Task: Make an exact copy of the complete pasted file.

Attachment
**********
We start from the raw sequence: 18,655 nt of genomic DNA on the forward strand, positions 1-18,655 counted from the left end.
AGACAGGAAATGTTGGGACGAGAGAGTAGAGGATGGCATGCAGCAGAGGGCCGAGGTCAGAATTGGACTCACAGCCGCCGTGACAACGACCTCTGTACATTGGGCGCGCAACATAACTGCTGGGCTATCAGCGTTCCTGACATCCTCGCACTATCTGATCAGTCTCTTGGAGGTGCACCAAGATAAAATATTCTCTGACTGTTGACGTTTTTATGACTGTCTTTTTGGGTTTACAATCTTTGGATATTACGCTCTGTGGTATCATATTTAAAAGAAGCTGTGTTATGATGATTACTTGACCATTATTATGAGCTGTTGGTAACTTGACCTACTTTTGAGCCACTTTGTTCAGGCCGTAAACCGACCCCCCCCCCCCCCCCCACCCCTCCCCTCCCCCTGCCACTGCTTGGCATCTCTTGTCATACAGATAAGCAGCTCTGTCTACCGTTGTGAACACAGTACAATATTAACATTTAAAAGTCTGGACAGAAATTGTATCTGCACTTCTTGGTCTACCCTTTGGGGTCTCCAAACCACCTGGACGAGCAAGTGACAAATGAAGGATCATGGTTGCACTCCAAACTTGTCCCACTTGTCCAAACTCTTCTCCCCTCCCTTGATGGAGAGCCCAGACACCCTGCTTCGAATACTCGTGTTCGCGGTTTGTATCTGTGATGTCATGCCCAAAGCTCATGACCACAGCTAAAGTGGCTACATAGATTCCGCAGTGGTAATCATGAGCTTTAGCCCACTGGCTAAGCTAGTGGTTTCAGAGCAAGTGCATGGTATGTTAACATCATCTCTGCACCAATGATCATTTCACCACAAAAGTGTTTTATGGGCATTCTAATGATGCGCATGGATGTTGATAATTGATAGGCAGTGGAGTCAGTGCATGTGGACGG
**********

We start from the raw sequence: 18,655 nt of genomic DNA on the forward strand, positions 1-18,655 counted from the left end.
AGACAGGAAATGTTGGGACGAGAGAGTAGAGGATGGCATGCAGCAGAGGGCCGAGGTCAGAATTGGACTCACAGCCGCCGTGACAACGACCTCTGTACATTGGGCGCGCAACATAACTGCTGGGCTATCAGCGTTCCTGACATCCTCGCACTATCTGATCAGTCTCTTGGAGGTGCACCAAGATAAAATATTCTCTGACTGTTGACGTTTTTATGACTGTCTTTTTGGGTTTACAATCTTTGGATATTACGCTCTGTGGTATCATATTTAAAAGAAGCTGTGTTATGATGATTACTTGACCATTATTATGAGCTGTTGGTAACTTGACCTACTTTTGAGCCACTTTGTTCAGGCCGTAAACCGACCCCCCCCCCCCCCCCCACCCCTCCCCTCCCCCTGCCACTGCTTGGCATCTCTTGTCATACAGATAAGCAGCTCTGTCTACCGTTGTGAACACAGTACAATATTAACATTTAAAAGTCTGGACAGAAATTGTATCTGCACTTCTTGGTCTACCCTTTGGGGTCTCCAAACCACCTGGACGAGCAAGTGACAAATGAAGGATCATGGTTGCACTCCAAACTTGTCCCACTTGTCCAAACTCTTCTCCCCTCCCTTGATGGAGAGCCCAGACACCCTGCTTCGAATACTCGTGTTCGCGGTTTGTATCTGTGATGTCATGCCCAAAGCTCATGACCACAGCTAAAGTGGCTACATAGATTCCGCAGTGGTAATCATGAGCTTTAGCCCACTGGCTAAGCTAGTGGTTTCAGAGCAAGTGCATGGTATGTTAACATCATCTCTGCACCAATGATCATTTCACCACAAAAGTGTTTTATGGGCATTCTAATGATGCGCATGGATGTTGATAATTGATAGGCAGTGGAGTCAGTGCATGTGGACGG